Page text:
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Volume 63 / Social Sciences


JOSÉ ANTONIO LUCERO, Assistant Professor of Political Science, Temple University

BOLIVIA GREETED THE 21ST CENTURY with waves of popular mobilizations and great political uncertainty. The triumphalism of the mid-1990s concerning market and political reforms has given way to a dramatic sense of crisis and contention. The material reviewed here reflects this transition and the importance of the year 2000 as an inflection point in Bolivian political history. Works published before 2000 seem antediluvian artifacts of an earlier, relatively stable political system; works post-2000 reflect the anxiety and energy unleashed by a series of social "wars" over water, natural gas, and neoliberalism.

The works reviewed for this volume of HLAS address the following general concerns: political decentralization, social movements and contentious politics, political parties and democracy, and the role of women in politics. Most are academic works but some are primary documents providing the voices of important political protagonists.

Decentralization continues to attract great attention. Unlike much of the scholarship of the 1990s, the majority of the more recent work is negative and critical in tone, though in different ways. Moving in one direction are those who object to the municipal bias of decentralization and urge that greater attention be given to departmental governments (items #bi2005002102#, #bi2005002053#, and #bi2005002100#). Heading in a different direction are those who suggest that the reforms have not been participatory or democratic enough and urge that more be done to address clientelism and institutional weakness (items #bi2005002109#, #bi2005002097#, and #bi2005002058#). In a third, more radical direction go those like Alvaro García and Felix Patzi, who see decentralization laws as yet another form of domination and neocolonialism (items #bi2005002084# and #bi2006003801#, respectively). For a particularly balanced view, see the work of Gustafson (item #bi2006003800#), who explores the tensions in both state projects and in social responses to them.

Overall, there has been growing scholarly concern over the increasingly contentious nature of Bolivian politics. There are many works that see the Cochabamba Water War of 2000 as the first of many battles against neoliberalism, followed by conflicts over the exportation of natural gas, and more generally the "neoliberal model." The massive protests that removed presidents from office in 2003 and 2005 are seen by some scholars as democratizing and decolonizing forces (items #bi2005002084#, #bi2005002091#, #bi2006003801#, and #bi2006003850#). Others see these protests as threats to democracy, governability, and development. These scholars suggest that the "new left" is really a nostalgic and dangerous throwback to old corporatist times and that the radical vision of democracy is an inherently anti-liberal form of politics (items #bi2005002093# and #bi2006003803#). A particularly interesting view of these dynamics is presented in the study coordinated by Quintana on the unstable role of the police in Bolivian politics (item #bi2005002062#). Though there are various ideological differences, much of the scholarship is of high quality and provides especially rich materials on the role of indigenous people in politics. Van Cott, for instance, uses the 2002 election to illustrate the political strength of indigenous people and the dramatic changes in the party system (item #bi2005002214#).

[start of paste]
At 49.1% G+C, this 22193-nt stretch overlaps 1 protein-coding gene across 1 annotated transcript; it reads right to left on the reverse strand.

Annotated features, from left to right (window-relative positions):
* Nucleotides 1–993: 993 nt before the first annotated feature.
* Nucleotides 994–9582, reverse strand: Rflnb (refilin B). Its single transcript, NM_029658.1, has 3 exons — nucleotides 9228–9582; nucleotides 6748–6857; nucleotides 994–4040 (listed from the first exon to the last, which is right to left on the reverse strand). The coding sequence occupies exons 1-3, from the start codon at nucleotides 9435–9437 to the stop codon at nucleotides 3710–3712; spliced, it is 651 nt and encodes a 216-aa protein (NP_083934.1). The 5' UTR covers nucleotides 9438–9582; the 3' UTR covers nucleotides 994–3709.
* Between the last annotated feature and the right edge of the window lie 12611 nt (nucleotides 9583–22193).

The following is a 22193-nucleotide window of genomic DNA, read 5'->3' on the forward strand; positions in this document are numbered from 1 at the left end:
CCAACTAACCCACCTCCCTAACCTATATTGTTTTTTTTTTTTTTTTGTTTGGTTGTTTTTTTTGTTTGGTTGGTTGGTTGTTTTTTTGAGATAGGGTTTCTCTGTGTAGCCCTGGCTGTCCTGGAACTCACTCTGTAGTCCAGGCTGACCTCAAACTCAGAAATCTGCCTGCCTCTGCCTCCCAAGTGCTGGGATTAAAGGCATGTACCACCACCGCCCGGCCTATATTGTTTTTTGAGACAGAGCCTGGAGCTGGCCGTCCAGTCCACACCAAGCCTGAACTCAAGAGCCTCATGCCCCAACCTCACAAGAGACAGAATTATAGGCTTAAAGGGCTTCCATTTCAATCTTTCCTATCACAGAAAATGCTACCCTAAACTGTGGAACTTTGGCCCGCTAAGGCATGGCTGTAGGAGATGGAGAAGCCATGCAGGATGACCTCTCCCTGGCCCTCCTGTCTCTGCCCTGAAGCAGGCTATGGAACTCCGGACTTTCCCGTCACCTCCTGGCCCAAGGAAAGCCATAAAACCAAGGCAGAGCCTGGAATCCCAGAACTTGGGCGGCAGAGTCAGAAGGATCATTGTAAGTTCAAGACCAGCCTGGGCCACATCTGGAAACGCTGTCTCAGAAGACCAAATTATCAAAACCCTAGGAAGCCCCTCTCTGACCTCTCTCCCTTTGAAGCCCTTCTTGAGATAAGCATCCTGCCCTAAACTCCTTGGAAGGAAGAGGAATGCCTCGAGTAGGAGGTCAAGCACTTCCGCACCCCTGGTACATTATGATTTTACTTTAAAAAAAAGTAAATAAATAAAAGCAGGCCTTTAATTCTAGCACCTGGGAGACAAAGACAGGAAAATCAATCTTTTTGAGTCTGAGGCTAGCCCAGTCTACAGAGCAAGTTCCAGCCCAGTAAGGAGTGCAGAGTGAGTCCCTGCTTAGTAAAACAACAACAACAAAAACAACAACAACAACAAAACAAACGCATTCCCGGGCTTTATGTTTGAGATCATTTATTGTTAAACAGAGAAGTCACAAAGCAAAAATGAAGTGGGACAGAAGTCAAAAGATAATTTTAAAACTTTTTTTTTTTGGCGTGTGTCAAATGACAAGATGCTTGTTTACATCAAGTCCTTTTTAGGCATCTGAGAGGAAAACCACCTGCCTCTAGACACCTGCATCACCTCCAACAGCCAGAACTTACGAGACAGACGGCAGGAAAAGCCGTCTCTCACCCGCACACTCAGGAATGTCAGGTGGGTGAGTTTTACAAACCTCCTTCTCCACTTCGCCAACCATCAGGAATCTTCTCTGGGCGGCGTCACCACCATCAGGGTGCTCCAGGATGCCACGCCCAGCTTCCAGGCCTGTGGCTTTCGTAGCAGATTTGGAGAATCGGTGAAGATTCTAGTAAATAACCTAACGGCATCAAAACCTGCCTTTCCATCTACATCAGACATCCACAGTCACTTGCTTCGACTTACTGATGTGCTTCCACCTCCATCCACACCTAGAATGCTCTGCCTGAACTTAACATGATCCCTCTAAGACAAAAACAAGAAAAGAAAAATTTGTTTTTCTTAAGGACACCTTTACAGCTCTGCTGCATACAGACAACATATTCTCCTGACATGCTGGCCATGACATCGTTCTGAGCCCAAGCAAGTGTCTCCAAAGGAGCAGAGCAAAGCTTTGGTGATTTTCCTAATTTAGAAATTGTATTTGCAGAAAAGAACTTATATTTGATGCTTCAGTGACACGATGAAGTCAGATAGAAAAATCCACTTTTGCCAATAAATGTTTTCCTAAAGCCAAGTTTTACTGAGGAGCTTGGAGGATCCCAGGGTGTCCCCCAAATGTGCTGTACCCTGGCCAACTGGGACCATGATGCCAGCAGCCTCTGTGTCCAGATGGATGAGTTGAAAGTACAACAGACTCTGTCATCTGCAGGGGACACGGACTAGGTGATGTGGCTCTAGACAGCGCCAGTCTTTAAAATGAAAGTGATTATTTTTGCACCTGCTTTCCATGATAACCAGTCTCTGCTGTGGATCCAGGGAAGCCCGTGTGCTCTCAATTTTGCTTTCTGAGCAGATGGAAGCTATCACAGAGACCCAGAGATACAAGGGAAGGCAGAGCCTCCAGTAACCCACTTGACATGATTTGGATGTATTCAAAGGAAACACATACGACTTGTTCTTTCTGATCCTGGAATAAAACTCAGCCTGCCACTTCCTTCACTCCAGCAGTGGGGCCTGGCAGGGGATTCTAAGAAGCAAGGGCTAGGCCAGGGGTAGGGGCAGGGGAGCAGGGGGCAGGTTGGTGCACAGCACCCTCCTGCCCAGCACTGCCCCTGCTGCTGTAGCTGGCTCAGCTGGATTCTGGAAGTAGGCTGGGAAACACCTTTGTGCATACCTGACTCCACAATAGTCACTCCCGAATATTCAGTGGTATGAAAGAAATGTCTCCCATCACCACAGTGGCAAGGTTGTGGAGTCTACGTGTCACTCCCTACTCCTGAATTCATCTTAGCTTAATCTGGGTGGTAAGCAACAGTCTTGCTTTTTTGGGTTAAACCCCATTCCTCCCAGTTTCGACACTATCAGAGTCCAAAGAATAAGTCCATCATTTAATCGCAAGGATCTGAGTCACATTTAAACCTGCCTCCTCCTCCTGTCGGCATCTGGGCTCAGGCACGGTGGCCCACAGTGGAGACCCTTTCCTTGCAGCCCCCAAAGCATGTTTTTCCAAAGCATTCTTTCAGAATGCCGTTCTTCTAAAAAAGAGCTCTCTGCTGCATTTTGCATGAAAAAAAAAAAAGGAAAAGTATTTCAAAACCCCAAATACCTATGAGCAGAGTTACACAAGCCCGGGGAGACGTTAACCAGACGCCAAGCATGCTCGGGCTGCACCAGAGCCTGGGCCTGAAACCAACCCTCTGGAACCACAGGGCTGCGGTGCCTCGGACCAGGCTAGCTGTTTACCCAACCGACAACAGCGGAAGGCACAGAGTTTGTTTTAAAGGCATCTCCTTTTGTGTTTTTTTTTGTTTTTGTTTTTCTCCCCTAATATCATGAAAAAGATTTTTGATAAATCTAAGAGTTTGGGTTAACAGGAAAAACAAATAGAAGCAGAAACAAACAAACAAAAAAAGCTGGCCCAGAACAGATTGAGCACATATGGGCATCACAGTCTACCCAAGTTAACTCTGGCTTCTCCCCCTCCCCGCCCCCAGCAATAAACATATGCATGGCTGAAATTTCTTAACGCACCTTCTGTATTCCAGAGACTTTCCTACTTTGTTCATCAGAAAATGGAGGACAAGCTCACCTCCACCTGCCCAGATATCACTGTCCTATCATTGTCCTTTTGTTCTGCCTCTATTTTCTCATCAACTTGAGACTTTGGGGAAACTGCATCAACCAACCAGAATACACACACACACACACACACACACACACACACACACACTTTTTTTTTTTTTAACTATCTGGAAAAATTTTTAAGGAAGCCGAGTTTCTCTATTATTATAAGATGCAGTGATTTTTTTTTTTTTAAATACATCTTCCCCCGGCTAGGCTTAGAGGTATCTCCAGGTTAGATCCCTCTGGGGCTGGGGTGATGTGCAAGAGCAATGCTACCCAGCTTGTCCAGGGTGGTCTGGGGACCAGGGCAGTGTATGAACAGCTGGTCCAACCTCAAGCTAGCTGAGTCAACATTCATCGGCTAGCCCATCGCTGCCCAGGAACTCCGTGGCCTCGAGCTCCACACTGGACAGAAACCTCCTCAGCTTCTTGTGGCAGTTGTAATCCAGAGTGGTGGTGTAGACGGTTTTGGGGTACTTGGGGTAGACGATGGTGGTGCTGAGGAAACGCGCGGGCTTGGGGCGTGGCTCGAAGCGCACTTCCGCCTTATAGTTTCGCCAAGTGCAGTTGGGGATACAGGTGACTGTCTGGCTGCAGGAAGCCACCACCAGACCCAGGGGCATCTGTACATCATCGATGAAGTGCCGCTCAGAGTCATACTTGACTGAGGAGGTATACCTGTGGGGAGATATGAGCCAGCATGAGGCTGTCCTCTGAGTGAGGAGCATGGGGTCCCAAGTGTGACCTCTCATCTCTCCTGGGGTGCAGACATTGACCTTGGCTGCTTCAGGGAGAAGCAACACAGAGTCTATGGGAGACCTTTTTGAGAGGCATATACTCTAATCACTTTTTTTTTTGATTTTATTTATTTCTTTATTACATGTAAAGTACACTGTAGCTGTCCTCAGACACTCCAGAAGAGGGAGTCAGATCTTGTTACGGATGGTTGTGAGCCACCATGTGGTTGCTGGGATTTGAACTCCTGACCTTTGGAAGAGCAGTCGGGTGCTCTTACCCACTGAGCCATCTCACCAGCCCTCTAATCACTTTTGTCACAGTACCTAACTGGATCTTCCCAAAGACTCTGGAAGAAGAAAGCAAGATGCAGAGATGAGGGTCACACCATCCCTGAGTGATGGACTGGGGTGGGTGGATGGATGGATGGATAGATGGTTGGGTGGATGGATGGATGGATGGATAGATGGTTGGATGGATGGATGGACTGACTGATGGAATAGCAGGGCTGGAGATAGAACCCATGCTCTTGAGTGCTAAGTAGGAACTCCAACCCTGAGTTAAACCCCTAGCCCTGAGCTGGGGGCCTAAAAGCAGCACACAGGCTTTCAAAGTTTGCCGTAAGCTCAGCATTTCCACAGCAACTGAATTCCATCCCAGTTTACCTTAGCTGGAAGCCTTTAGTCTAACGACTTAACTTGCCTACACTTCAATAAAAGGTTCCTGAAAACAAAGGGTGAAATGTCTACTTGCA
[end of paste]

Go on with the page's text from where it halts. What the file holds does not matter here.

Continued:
Political parties and elections themselves represent a large area of scholarly production. The 2002 election was less remarkable because of the candidate who won, Gonzalo Sánchez de Lozada, who returned to power, than for the candidate who came in a close second, cocalero leader and MAS candidate Evo Morales. His near victory accompanied the collapse of traditional parties like those of Hugo Bánzer, Carlos Palenque, and Max Fernández (all deceased). The 2002 election marks another important inflection point, one that is still being actively theorized. A particularly helpful synthetic work is by Calderón and Gamarra (item #bi2006003764#). The embattled executive is in need of great scholarly attention, though two works provide historical treatments of the Bolivian presidency (item #bi2005002083# and #bi2005002103#). The most notable element in both volumes is that Carlos Mesa, the president removed from office by protests in 2005, is a contributor. One imagines he has more to contribute to this debate now, after his fall.

Finally, there is a small, but important body of literature on the role of women in politics. The best contribution is that of Velásquez and her colleagues who offer a nuanced and ethnographic view of local women officials (item #bi2005002078#). They show how informal rules and norms can often undermine the intended empowering effects of formal rules like electoral quotas for women. Greater analytical and theoretical attention should be placed on the role of gender, as opposed to the role of women, in Bolivian politics. A clear understanding of such social constructions as gender, race, and ethnicity will shed light on the ongoing reconstruction of citizenship in post-multicultural and post-neoliberal Bolivia.

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